It’s almost two weeks since Ireland crashed out of the second semi-final at Eurovision 2016. The once dominant nation finished a lowly 15th out of 18 entries, tying with 2008 for their lowest ever placing in the contest. For Nicky Byrne the pain is still raw and he continues to search for answers. In a recent radio interview he raised a whole range of possibilities including snobbery, politics and the existence of a “Eurovision mafia”. According to the “Sunlight” singer, not even U2 could secure victory for Ireland.
The ex-Westlife star spoke of his Stockholm adventure on Monday’s The Ray D’Arcy Show. When a caller suggested that he should reunite with his former bandmates, Nicky poured cold water on the idea, questioning if even U2 could succeed.
Obviously, it’d bring more audience from a Westlife point of view. But I don’t know… Listen, I think you could send U2 and I think it doesn’t really matter anymore.
He could be right — neither band has had a hit single this decade. Although, one suspects Nicky has his doubts for different reasons.
Nicky denied that there’s a special formula that Ireland should adopt, declaring that the “Eurovision mafia” are already planning next year’s winners and losers. Y’all might bat your eyelids incredulously at such a bold statement, but not Eurovision 1992 winner Linda Martin. She and Nicky discussed the matter, and apparently it’s the hardcore Eurovision fans that determine the results from the start.
I think there’s no formula to winning. I think there’s a big Eurovision ‘mafia’ that are planning next year’s Eurovision now, and certainly come January they’re looking at what countries are going to do what. And somehow – and I don’t know how you do it because I was talking to Linda Martin about this the other day – you need to get into that top five or top ten with the Eurovision hardcore fans from the start.
We were always popular; we were always, ‘Oh, the guy from Westlife’s doing it. Oh, it’s a decent song. Oh, they’ll do well’. But we were never like, ‘Oh, have you seen the Russian entry? Have you seen the French entry?’ And I could never work that out.
So the key to success is to become a fan favourite. If only Iceland’s Greta Salóme had known about this… oh, wait.
On whether politics was a factor and if he played the game, Byrne responded:
We played. We did every selfie, we shook every hand – we were holding babies at one point. I don’t think it’s that,” he continued. “I think every year is different and I don’t think you can copy the year before. Do we come up next year with a young Justin Bieber or a real female diva?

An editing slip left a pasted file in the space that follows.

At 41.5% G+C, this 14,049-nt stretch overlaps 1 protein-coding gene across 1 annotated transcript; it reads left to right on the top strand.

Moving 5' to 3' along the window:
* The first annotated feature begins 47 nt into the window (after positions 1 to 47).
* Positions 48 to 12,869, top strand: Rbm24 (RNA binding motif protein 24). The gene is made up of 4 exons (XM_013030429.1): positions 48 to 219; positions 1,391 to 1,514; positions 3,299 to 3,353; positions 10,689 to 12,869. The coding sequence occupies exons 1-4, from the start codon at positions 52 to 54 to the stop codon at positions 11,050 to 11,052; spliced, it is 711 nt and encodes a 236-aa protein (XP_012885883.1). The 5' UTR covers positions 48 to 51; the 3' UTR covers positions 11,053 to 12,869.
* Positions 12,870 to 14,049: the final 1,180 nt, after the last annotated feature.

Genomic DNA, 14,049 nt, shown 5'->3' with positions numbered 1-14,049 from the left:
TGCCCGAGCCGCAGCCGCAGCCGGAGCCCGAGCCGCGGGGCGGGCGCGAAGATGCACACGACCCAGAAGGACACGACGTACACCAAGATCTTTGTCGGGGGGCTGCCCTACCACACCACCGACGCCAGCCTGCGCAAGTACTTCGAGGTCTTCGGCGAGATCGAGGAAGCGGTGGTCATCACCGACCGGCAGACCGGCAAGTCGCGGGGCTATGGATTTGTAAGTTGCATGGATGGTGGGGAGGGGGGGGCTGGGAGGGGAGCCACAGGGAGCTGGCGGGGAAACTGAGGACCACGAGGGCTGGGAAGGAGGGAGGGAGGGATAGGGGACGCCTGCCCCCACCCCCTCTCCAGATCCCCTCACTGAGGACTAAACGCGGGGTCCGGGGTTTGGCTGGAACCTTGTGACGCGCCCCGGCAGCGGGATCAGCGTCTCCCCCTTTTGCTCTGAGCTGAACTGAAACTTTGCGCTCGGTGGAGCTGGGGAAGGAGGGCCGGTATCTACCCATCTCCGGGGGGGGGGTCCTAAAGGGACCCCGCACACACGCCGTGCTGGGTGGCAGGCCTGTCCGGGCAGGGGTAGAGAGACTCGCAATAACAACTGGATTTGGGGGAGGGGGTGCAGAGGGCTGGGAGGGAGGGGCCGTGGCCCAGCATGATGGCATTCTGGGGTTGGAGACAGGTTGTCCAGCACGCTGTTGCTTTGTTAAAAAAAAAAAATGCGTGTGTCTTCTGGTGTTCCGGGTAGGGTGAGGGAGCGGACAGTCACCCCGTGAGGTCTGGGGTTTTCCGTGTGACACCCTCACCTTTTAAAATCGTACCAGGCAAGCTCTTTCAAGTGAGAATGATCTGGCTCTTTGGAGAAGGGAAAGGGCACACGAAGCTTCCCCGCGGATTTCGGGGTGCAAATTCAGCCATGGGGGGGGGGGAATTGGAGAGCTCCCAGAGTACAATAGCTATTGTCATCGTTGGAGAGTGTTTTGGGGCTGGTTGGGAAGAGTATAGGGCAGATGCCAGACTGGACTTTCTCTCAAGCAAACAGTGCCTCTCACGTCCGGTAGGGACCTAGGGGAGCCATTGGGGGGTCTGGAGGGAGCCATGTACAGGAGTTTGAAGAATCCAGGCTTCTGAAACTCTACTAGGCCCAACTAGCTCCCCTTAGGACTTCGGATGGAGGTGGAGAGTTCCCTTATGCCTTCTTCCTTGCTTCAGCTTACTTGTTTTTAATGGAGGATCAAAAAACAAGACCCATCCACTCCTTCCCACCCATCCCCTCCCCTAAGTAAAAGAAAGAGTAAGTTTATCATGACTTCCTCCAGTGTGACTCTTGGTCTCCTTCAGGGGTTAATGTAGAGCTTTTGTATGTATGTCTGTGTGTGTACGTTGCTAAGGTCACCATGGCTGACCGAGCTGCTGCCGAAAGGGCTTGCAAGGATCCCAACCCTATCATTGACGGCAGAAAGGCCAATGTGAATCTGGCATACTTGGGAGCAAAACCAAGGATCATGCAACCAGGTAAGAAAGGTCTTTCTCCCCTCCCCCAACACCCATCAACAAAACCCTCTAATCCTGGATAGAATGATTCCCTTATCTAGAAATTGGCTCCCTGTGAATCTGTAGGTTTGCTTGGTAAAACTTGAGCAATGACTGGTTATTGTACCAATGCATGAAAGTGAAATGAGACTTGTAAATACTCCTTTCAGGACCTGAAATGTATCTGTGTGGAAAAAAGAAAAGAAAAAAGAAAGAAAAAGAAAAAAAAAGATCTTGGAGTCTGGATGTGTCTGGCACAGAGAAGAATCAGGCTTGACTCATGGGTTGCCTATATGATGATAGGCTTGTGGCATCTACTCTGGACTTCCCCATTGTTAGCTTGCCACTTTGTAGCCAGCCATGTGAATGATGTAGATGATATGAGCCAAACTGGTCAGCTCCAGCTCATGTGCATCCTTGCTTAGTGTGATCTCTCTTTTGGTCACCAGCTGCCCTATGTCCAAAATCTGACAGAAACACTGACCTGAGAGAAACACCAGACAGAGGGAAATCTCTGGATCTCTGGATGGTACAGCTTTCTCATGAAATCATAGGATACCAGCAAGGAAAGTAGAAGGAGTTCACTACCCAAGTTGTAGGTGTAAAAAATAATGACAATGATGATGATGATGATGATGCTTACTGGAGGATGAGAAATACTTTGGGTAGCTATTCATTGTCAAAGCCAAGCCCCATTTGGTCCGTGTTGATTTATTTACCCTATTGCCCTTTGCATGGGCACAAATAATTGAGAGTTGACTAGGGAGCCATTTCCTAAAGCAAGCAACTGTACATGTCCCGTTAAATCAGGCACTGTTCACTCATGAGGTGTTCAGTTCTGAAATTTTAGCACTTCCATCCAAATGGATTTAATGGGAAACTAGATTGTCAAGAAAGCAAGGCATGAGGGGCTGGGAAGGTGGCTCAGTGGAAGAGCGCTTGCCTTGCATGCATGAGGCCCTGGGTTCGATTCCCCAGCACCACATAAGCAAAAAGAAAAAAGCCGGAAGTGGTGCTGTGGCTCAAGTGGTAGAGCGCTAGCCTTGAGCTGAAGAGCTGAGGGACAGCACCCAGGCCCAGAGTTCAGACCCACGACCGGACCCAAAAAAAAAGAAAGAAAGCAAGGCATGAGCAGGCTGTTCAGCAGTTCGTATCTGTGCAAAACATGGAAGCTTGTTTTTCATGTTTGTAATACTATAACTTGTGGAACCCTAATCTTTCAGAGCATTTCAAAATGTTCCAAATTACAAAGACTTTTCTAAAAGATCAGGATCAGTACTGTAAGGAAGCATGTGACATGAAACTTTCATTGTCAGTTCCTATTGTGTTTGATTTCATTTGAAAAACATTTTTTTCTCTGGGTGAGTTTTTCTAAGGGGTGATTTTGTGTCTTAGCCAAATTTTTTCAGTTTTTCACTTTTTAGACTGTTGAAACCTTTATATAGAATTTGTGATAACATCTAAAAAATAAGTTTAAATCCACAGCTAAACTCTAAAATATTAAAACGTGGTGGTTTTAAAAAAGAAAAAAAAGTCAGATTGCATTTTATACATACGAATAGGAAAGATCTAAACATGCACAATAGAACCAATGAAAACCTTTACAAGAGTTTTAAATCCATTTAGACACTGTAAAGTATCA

He tackled politics more directly in previous interviews. Speaking on his own radio show after his elimination, he highlighted the apparent wipeout of western countries.
“Whether you can believe all this type of stuff or not I’m not sure but I do know the likes of Ireland, last night Denmark didn’t qualify, Ireland, Norway, and the night before Finland, Iceland so a lot of the western European countries are out.”
Ultimately, seven of the final top 15 were “western”.
Despite taking shots at numerous aspects of the contest, the occasional radio host acknowledged that the success of some countries is down to their national selection formats, citing Sweden’s Melodifestivalen as an example. Prior to his internal selection, RTÉ used the chat show based Late Late Show Eurosong format. Byrne also admits that Ireland’s biggest problem is a lack of budget and snobbery, while he fears that his failure could discourage other big names from entering in the future.
The big thing in the back of my mind was, ‘If I do well here – as in well for Ireland – I think you could look at anybody [taking part]. I would have been saying to any band or any artist, ‘Get yourself in there. Get your name in the hat, because it can only – if you do well – be good for you and the country’.
In spite of everything — his non-qualification, the Eurovision mafia — Nicky has no regrets about representing Ireland.
I really felt we could get Ireland with this song back to where, I felt, it belonged. I love the Eurovision and I won’t not love it.
Is there truth to what Nicky says? Can Ireland ever win again? And what are your thoughts on the Eurovision mafia? Let us know below.
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